See all photos of event @ http://www.dfei-newsacadamy.blogspot.ie/
News Academy Conference: Sam Roberts, PJ6
News Academy brought their tour of conferences to Dublin on Tuesday 25 November, with a visit to Dun Laoghaire Further Education Institute.
News Academy is an initiative of British newspaper group News UK, created with the aim of passing on knowledge to the next generation of journalists, ensuring a high quality of journalism is maintained in the years to come.
News Academy’s motto is “investing in the future of journalism”, and that commitment was obvious as students from many of Dublin's schools and colleges were in attendance, listening and learning from the panel of high-profile guest speakers drawn from several of Ireland’s major newspapers.
The conference opened with a debate on citizen journalism and the role of social media in journalism today, with audience members free to ask questions of the expert panel.
With an audience consisting largely of students and aspiring journalists, unsurprisingly many questions centred on the best ways to break into journalism. Cathal Dervan of the Irish Sun suggested that the most important thing is simply to “start writing”, while Justine McCarthy of the Sunday Times claimed that the most valuable piece of advice for any young journalist is “don’t be afraid to make a fool of yourself”.
The panel were also quizzed on the role social media in modern journalism. Editor of the Irish Sun Paul Clarkson claimed that social media had “changed” journalism, and traditional media must look to stay relevant by “adding value” to news stories that surface online. Frank Fitzgibbon, Editor of the Sunday Times Ireland, suggested social media was the perfect way for young journalists to “get their name out there”, allowing them to publish their material to the world and establish a following.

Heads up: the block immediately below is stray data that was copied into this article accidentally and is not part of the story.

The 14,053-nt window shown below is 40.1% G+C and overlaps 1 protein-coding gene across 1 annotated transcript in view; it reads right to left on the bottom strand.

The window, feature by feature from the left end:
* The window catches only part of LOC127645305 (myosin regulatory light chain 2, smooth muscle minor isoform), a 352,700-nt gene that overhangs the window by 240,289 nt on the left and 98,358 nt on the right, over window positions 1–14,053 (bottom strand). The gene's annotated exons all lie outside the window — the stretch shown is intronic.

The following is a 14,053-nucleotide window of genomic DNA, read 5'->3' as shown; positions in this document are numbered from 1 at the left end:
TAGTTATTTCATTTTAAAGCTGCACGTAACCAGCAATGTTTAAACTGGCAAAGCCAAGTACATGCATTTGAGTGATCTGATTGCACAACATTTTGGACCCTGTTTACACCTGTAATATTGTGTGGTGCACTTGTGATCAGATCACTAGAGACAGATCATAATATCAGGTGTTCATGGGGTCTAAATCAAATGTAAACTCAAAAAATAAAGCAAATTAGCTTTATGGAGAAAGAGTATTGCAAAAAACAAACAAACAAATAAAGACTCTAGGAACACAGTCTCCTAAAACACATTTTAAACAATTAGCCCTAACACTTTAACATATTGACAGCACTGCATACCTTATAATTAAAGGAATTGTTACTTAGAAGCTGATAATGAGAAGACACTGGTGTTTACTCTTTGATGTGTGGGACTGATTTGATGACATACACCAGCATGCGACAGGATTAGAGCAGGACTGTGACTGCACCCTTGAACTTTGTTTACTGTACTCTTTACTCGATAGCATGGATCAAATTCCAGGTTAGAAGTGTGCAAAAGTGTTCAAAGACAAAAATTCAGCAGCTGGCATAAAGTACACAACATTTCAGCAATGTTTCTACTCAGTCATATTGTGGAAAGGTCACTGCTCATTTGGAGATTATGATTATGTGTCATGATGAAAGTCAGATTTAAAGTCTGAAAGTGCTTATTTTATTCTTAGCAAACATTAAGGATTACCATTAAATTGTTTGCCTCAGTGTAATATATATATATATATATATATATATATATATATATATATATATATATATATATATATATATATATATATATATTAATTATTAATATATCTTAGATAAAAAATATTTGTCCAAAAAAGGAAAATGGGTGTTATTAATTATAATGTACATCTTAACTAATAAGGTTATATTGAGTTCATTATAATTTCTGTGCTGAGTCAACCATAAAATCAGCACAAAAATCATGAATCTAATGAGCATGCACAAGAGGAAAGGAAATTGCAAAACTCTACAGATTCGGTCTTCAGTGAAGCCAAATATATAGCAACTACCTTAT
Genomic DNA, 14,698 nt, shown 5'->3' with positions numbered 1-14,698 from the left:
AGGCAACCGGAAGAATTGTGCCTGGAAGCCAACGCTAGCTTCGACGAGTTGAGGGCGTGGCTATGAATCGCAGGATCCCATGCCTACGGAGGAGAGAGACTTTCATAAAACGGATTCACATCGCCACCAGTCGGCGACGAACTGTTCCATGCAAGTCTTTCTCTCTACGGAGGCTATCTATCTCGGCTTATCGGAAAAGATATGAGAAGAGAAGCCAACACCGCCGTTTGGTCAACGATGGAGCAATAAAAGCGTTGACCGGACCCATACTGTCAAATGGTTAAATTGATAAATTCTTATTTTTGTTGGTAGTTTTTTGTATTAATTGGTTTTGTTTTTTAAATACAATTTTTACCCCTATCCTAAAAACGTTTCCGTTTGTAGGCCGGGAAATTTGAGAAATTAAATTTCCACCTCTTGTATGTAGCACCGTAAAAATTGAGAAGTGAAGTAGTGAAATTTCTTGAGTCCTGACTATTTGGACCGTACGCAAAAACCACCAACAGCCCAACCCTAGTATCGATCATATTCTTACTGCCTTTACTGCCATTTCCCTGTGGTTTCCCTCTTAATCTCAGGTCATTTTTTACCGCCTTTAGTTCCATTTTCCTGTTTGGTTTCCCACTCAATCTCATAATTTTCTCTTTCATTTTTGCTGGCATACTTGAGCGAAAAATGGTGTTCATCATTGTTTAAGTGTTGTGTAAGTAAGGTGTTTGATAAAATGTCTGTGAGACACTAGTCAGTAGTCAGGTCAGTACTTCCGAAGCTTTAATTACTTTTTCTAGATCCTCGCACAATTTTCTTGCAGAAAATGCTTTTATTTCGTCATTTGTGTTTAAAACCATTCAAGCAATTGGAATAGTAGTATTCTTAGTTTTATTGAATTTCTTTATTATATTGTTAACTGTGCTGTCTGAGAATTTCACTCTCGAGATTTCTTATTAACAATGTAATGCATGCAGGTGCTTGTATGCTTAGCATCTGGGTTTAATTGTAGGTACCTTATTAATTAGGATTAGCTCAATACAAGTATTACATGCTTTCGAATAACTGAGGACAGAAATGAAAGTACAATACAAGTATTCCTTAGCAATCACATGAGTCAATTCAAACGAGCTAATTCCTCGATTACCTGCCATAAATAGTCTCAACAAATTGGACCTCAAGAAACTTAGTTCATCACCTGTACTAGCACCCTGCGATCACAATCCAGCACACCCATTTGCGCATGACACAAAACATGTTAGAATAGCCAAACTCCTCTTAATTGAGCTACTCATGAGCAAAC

After a brief lunch break, students were divided into groups and given the opportunity to interact further with the guest speakers, who visited each group discussing the realities of their day-to-day job, and answered any other questions the students had.
The conference wrapped up with a surprise visit from Tánaiste Joan Burton, who spoke at length on the challenges young journalists face when trying to break into the business. Mrs. Burton highlighted the importance of “personality” in a journalist, suggesting that while writing skills are of course vitally important, in her experience the most successful journalists are those with the most finely tuned social skills.
The Tánaiste was also happy to take questions from the audience, with topics ranging from citizen journalism to the government's implementation of the water charges. While fielding a question suggesting politicians are often singled out for abuse online, Burton described much of the content on social media as “poorly disguised abuse”, but added that, on the whole, the advent of social media has been a positive thing.